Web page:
Alvin Ailey American Dance Theater: Grace, Episodes, Revelations
-Onstage with the Dancers
Alvin Ailey American Dance Theater
Alvin Ailey - Founder
Judith Jamison - Artistic Director
Joan H. Weill, Chairman, Board of Trustees
Masazumi Chaya - Associate Artistic Director
Sharon Gersten Luckman — Executive Director
Calvin Hunt, General Manager/Director of Production
Amadea Edwards Andino, Manager of Administration
Dacquiri T'Shaun Smittick, Company Manager
Jodi Pam Krizer, Director, Marketing and Public Relations
Lynette Rizzo, Associate Director, Marketing
Beth Olsen - Associate Director, Public Relations
Cohn Davis Associates — Publicity
Dr. Roberta E. Zlokower
December 21, 2004
Originally Published on ExploreDance.com
Grace (1999): Choreography by Ronald K. Brown, Assistants to Mr. Brown, Angelica Patterson, Telly Fowler, Music: Various Artists (Duke Ellington, Roy Davis, Jr., Paul Johnson, Fela Kuti), Costumes by Omatayo Wunmi Olaiya, Lighting by William H. Grant III, Performed by Renee Robinson, Asha Thomas, Dwana Adiaha Smallwood, Linda Celeste Sims, Briana Reed, Venus Hall, Matthew Rushing, Amos J. Machanic, Jr., Glenn Allen Sims, Abdur-Rahim Jackson, Vernard J. Gilmore, Clifton Brown.
Tonight's high-powered presentation of three, signature Ailey Dance Theater works was the high point of the Fall Season at City Center. Can music be seen? Can music be felt? One can imagine a force of sound and rhythm that is palpable, as bodies are thrust into and repelled by space. Grace is partly about the power of muscularity and motion, with walking, running, leaping, jumping, hurtling, spinning, tossing, lifting, carrying, and inter-connecting, all with the faster or slower thematic scores. These scores include jazz, African contemporary, rock, and gospel. Renee Robinson and Matthew Rushing were mesmerizing and monumental in this serious post-Ailey work, as were Asha Thomas and Amos J. Machanic, Jr. In fact, Grace is a highlight of the newer repertoire, with Olaiya's stark red or white costumes, Grant's theatrical lighting, dramatic entrances and exits, and Ronald K. Brown's choreographic counterpoint of slow/fast/intense/cathartic imagery.
Grace has suspended moments of aloneness, frenzied moments of bonding, frenetic moments of emotional release, and interesting moments of cultural motifs. Grace is a work I enjoy time and time again.
Episodes (1989): Choreography by Ulysses Dove, Restaged by Masazumi Chaya, Original Music by Robert Ruggieri, Costumes by Jorge Gallardo, Lighting Design by John B. Reade, Performed by Linda-Denise Fisher-Harrell, Briana Reed, Asha Thomas, Venus Hall, Glenn Allen Sims, Dion Wilson, Clyde Archer, Abdur-Rahim Jackson, Samuel Deshauteurs.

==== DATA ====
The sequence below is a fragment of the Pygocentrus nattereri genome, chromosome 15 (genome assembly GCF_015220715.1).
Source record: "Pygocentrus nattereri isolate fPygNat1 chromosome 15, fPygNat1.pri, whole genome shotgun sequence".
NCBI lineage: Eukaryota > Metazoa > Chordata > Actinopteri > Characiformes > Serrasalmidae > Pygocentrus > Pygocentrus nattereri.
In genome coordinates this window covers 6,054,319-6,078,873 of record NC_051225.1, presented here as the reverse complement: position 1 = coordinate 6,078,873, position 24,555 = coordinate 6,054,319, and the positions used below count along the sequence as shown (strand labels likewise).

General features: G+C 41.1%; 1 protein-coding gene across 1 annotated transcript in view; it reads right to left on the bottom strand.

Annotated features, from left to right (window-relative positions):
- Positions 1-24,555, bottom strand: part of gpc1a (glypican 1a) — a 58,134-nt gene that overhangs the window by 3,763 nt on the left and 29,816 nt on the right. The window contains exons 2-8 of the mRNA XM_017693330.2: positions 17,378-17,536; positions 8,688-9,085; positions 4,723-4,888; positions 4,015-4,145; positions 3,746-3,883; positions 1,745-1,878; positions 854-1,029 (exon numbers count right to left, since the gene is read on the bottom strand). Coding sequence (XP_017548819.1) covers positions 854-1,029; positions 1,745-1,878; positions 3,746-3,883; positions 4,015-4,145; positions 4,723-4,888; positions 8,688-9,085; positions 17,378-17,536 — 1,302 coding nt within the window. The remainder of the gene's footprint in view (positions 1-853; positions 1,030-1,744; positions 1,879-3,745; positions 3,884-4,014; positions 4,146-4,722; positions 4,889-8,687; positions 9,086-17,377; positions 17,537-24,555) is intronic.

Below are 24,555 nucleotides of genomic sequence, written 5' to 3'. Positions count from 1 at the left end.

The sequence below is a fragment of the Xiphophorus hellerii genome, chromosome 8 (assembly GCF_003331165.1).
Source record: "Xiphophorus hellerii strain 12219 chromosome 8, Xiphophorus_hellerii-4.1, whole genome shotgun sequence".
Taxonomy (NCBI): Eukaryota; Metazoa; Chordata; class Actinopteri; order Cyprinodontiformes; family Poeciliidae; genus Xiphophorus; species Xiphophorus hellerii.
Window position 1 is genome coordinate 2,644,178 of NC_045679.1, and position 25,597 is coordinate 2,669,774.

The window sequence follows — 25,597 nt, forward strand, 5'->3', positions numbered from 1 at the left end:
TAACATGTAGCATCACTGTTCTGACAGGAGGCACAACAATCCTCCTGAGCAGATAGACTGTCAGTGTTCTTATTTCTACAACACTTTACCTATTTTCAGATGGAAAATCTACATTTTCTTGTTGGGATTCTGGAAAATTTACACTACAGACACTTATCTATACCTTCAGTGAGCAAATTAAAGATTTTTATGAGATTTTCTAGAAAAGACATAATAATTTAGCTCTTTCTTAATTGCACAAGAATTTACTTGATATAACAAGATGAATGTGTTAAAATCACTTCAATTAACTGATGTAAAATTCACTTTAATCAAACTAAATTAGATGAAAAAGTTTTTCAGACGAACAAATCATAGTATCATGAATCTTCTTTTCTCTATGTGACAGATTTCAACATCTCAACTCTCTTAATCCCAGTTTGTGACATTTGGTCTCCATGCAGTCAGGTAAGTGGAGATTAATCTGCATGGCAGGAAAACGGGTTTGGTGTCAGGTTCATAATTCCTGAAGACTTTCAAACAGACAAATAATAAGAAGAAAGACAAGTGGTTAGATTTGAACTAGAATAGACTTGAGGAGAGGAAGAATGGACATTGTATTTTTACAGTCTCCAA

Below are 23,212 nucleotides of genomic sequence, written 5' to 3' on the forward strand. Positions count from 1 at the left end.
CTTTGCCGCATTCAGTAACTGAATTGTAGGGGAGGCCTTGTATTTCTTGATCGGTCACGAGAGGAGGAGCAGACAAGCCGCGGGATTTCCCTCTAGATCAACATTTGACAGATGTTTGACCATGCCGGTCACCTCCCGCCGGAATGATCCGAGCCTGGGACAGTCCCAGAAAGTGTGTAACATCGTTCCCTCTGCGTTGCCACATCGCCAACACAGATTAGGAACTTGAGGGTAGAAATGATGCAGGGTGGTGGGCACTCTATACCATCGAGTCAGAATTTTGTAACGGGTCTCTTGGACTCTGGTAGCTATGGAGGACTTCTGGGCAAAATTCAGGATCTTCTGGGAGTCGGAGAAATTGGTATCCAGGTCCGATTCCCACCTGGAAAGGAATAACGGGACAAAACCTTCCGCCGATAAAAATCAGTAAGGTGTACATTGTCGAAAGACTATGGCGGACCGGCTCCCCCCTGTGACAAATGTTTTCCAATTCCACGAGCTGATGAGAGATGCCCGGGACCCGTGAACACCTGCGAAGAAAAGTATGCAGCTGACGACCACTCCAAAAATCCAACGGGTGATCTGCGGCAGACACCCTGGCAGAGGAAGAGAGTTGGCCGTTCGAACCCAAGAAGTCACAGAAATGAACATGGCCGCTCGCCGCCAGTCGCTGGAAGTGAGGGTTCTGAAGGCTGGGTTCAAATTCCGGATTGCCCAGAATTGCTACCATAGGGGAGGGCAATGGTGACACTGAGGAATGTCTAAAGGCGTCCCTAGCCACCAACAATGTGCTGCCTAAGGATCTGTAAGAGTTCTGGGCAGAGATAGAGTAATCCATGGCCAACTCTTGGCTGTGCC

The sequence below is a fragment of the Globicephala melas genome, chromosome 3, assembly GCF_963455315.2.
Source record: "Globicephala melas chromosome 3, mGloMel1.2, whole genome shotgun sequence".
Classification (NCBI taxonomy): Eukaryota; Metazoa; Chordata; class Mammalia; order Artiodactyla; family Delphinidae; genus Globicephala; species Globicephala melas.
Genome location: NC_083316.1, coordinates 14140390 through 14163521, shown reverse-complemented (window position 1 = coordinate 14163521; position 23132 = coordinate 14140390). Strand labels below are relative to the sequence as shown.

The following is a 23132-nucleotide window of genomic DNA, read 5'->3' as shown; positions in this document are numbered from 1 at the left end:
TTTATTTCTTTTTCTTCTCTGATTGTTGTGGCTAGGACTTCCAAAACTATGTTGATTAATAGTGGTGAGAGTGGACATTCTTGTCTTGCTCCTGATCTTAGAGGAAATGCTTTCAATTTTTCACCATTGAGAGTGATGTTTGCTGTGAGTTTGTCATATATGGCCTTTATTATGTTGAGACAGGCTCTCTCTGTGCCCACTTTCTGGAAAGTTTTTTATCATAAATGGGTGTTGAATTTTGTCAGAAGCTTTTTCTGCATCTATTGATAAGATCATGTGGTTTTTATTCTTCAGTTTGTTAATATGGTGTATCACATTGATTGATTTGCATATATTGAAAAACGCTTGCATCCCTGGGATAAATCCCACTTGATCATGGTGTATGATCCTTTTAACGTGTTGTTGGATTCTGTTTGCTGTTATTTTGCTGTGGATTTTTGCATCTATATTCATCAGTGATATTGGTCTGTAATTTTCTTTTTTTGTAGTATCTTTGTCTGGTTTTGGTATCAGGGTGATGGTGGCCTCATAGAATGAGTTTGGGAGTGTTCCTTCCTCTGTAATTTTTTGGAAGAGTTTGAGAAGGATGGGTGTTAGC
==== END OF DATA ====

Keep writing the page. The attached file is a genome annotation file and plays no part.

Episodes is another flawless work, choreographed by Ulysses Dove. With crashing electronic percussion and perhaps the most physical and psychical dance movement ever seen onstage, this is a searing storm of potent passion, vivacity and violence, lightning leaps, and electrifying energy. The blackness of space and solos in spotlight are quintessential Ailey Dance Theater. Ruggieri's surreal score is magnetizing. Linda-Denise Fisher-Harrell, Briana Reed, Glenn Allen Sims, and Dion Wilson gave tour de force performances, worthy of the highest accolades. Tonight's audience was audibly energized with the power of all three pieces.
Revelations (1960): Choreography by Alvin Ailey; Music, Traditional; Décor and Costumes by Ves Harper; Costumes for "Rocka My Soul" Redesigned by Barbara Forbes; Lighting by Nicola Cernovitch; Performed by the Company.
On tonight's viewing of Revelations, I focused on the lighting and sets. In I Been ÃŽBuked, the first gospel, danced by the Company in costumes of browns and earth shadings, the golden lighting against skin and material is an ethereal vision, with outstretched arms like winged birds at sea. Sinner Man is set against a backdrop of blood red, watercolor effects, abstract, yet metaphoric. You May Run On and Rocka My Soul in the Bosom of Abraham, with the large yellow sun, silver stools, yellow dresses, fans, and hats, and men in formal dress, warm the soul in rousing refrains that sometimes lead to encores and audience participation. In each experience, Revelations "reveals" new images, new emotions, new choreography, and increased desire to see it yet again.
Guillermo Asca danced one of the most riveting roles, I Wanna be Ready, with perfected inner muscularity in this work of floor contractions and torso lifts. Revelations is a timeless tribute to Alvin Ailey.